It seems perfect that our last day of Christmas be about something that is so important during the holiday – the connection we have to one another.
I’m sure it comes as no surprise to most of your that your sponsored child thinks of you as a friend, a steady, reassuring presence in what can be a fairly chaotic and uncertain life. That’s why your letters are so meaningful. They provide that special boost when it’s needed most. And when your child knows you’re going to be there all year long, well, it helps them believe that his or her life has possibilities.
More than once I’ve had a sponsored child entrust to me a message that I am to spirit back with haste to his or her special friend. “Tell him I love him,” or “Please tell her that I am thankful for her and pray for her every night.” Often, they’ll make me promise. And, often, with a fair amount of luck anyway, I can play the part of happy messenger and deliver the dispatch.
So, in celebration of the friendship that sponsorship helps foster, on this, the 12th day of Christmas, I’d like to share with you what the season is really all about, as told by sponsor Robin Buckley, who was lucky enough to be with his special friends, Roberto and Bianny, so near the holiday.
From his blog, written shortly after his visit, which was just a couple of days ago:
Today was spent visiting with the two boys – Roberto and Bianny – whom I sponsor through Children International. Unlike my visit in June when I was able to see the boys on separate days, this time it was necessary to see them together because of the busy Christmas season. And so, we decided to spend the day at one of the larger shopping malls in Santiago. I had brought several gifts with me from Canada but wanted to give the boys the chance to pick out what they wanted.Building a lasting friendship: Robin and Bianny exchange a hug.
Since Roberto lives about an hour away from Santiago, he came with his mother and one of the CI Social Workers and they went directly to the mall. Yaseni, the CI field office worker (and my translator) arrived at my hotel together with Bianny, his father and their Social Worker and then we were off to the mall to meet up with Roberto.
We all got together in the cafeteria at the Mall to figure out our plans for the day. This mall is absolutely huge and would rival anything we have back in Canada. I told the boys that they could go shopping and that they had 2500 pesos each to spend (about $75 US).
By the time the boys had finished with what they considered “necessities”, they had purchased some new shoes, jeans and a t-shirt and had a little left over to buy a toy.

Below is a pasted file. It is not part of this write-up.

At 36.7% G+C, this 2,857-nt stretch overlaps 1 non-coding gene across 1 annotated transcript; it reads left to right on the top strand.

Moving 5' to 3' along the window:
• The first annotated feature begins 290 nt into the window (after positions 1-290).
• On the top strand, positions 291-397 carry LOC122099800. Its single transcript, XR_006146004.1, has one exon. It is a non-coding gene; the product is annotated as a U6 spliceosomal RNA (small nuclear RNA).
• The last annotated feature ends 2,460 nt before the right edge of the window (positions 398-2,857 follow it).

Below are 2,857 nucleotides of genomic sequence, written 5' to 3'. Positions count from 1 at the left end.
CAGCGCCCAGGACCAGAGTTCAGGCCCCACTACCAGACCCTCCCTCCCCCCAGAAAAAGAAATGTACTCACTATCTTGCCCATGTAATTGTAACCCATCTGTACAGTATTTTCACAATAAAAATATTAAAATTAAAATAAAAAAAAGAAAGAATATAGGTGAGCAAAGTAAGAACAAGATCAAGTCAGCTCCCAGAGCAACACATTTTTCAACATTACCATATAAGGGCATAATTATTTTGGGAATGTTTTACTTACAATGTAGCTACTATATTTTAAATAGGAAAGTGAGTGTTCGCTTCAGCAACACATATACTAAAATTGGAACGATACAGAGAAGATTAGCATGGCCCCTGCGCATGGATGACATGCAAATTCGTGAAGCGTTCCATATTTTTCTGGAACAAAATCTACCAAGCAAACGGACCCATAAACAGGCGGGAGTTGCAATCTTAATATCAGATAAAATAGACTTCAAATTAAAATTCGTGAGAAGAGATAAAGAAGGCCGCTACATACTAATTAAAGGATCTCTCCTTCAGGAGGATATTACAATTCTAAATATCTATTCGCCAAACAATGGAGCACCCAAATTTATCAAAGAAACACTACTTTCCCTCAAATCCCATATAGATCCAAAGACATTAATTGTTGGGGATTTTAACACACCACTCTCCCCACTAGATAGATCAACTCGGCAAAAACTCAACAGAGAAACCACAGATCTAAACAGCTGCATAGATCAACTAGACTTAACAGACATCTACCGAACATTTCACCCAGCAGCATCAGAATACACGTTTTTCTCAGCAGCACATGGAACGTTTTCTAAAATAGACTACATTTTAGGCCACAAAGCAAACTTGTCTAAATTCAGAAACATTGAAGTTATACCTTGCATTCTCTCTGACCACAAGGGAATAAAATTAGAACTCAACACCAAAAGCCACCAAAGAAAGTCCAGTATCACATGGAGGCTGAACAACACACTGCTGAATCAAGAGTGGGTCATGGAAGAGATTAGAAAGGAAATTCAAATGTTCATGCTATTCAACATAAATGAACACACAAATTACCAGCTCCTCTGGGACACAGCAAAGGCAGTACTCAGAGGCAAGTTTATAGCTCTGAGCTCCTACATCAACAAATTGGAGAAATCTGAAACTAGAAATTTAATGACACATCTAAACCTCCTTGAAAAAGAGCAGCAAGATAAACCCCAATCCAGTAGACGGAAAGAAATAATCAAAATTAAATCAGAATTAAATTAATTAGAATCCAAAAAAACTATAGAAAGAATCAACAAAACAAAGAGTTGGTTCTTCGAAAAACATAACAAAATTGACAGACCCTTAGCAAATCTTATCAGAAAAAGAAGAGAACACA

By this time, we were all getting hungry and so we returned to the cafeteria for some lunch. The unanimous choice was for pizza from Dominoes.
When it was originally suggested to me that we would have to combine the visits with both kids, I was a little worried because I didn’t know whether or not they would get along. Roberto is 11 and Bianny is 9 and at first they were a little apprehensive together. But there’s a kid’s play area (similar to what you’ll find at McDonald’s back home) and they both headed there after lunch while the “adults chatted.” I think this was the “icebreaker” because when they returned to the table, they were laughing and joking together. It’s absolutely amazing how kids can get along when you leave them alone!
We left the mall to take Roberto, his mom and their social worker to the bus stop for their hour-long ride home at which time I gave Roberto the gifts I had brought from Canada. These mostly consisted of school supplies – notebooks, pens etc that is so lacking in this country as well as a watch that I had gotten for him. Then Bianny, his dad, their social worker, Yaseni and I headed over to Bianny’s house to spend some time there.
While there, it was time to give the gifts I had brought from Canada for Bianny and his adorable little sister. I felt bad about the fact that there were cousins visiting and I didn’t have anything to give them.
And then unfortunately, it was time for me to leave but I did so with the promise that I would be back again sometime next summer. The family wished me a “feliz navidad” and Bianny wanted to give me a hug.
And that, ladies and gentlemen, is what Christmas is all about!
Thanks Robin. And thanks to all of you for being that friend year in and year out. It truly matters. The happiest of holidays to each and every one of you, and our gratitude for making it all possible.
Make sure to come back tomorrow for a special post by Children International president Jim Cook.
Posted on behalf of Scott Cotter. Photo courtesy Robin Buckley.